Why do we even save atoms? Because it is easy for facts to be thrown around in an organization and change over time. If you remember the game of telephone from preschool, it means that when you as a test leader/analyst compare the original fact with the fact that has gone around the organization, it has been adjusted. This is a metaphor for cumulative error, which means that the more a message is retold, the greater the chance that the message has changed from its original.

Let's continue with the previous example: “2 out of 3 visitors on the homepage leave the site without doing anything.” After the fact has spread in the organization, you hear that it has gone astray and now it is instead: “All visitors on the homepage leave the site”. Then it is good to be able to refer to the original source.

Step 3/5 - Insights

It is now time to analyze. With the help of our atoms, we build insights - our molecules. One or more atoms can be combined to create an insight.

A molecule could contain, for example, web analytics: “2 out of 3 visitors on the homepage leave the site without doing anything” and usability test “users who visit the page do not understand what product the company sells.”

In Atomic Research, triangulation of data sources becomes a standard. Read more about triangulation here. Note that an atom can even disprove a previous insight. That atom should be added to the insight to counteract your confirmation bias.

"Confirmation bias can occur if you have a pet question or perhaps designed part of the flow in the test. It means that you do not see or hear the criticism from the user, but only take in the praise. You should rather try to find errors that disprove your theory instead of confirming them. This scientific method is called 'falsification.'"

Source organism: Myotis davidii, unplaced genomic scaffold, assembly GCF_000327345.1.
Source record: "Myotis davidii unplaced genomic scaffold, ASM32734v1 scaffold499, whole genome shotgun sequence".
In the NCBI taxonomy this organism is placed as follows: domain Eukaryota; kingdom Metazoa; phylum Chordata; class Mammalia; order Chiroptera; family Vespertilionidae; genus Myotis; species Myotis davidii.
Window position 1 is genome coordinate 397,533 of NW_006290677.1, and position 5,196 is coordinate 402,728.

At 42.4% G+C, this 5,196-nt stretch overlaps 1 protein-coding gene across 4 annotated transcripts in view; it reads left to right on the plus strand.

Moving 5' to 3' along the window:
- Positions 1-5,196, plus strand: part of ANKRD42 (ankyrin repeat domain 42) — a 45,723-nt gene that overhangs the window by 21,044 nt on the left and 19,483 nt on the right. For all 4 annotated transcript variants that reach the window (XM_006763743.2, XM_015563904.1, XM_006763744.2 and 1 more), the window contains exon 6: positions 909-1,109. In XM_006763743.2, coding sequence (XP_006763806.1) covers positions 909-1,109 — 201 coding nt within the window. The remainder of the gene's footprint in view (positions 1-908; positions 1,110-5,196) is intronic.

Quote from a previous blog post

Step 4/5 - Action

Now you have gathered several insights. What do you do with them? Now it is time to take action and form organisms from the molecules. An organism is an action - something you want to do to address the insight.

In the previous example: “2 out of 3 users leave the homepage, and we see instances of behavior that they have difficulty understanding what product the company offers.” An action could be "our action will be an A/B test where we replace the product image on the homepage with an explanatory video."

In this case, only one of the insights was used, but like molecules, you can cluster several insights into an organism.

Step 5/5 - Results

Now you are up and running - you have your structured library of atoms, molecules, and organisms. But what do you do when you have performed an action, where does the result go? Let's say the result of the previous example "our action will be an A/B test where we replace the product image on the homepage with an explanatory video" was positive. Then we have a new learning and raw data to add as an atom. This is what makes Atomic Research iterative.

Next Part - Atomic Research in Practice

In the next blog post, we will give you an insight into how we at Conversionista! work with and have optimized Atomic Research. We will provide you with an effective way to structure your data. One of the great things about Atomic Research is that you can easily integrate it into an already existing process and make it even more powerful. More on that next time!

Remember! With the help of Atomic Research, you don't have to put in blood, sweat, and tears to find your facts and insights in old PDF reports.

Happy Researching!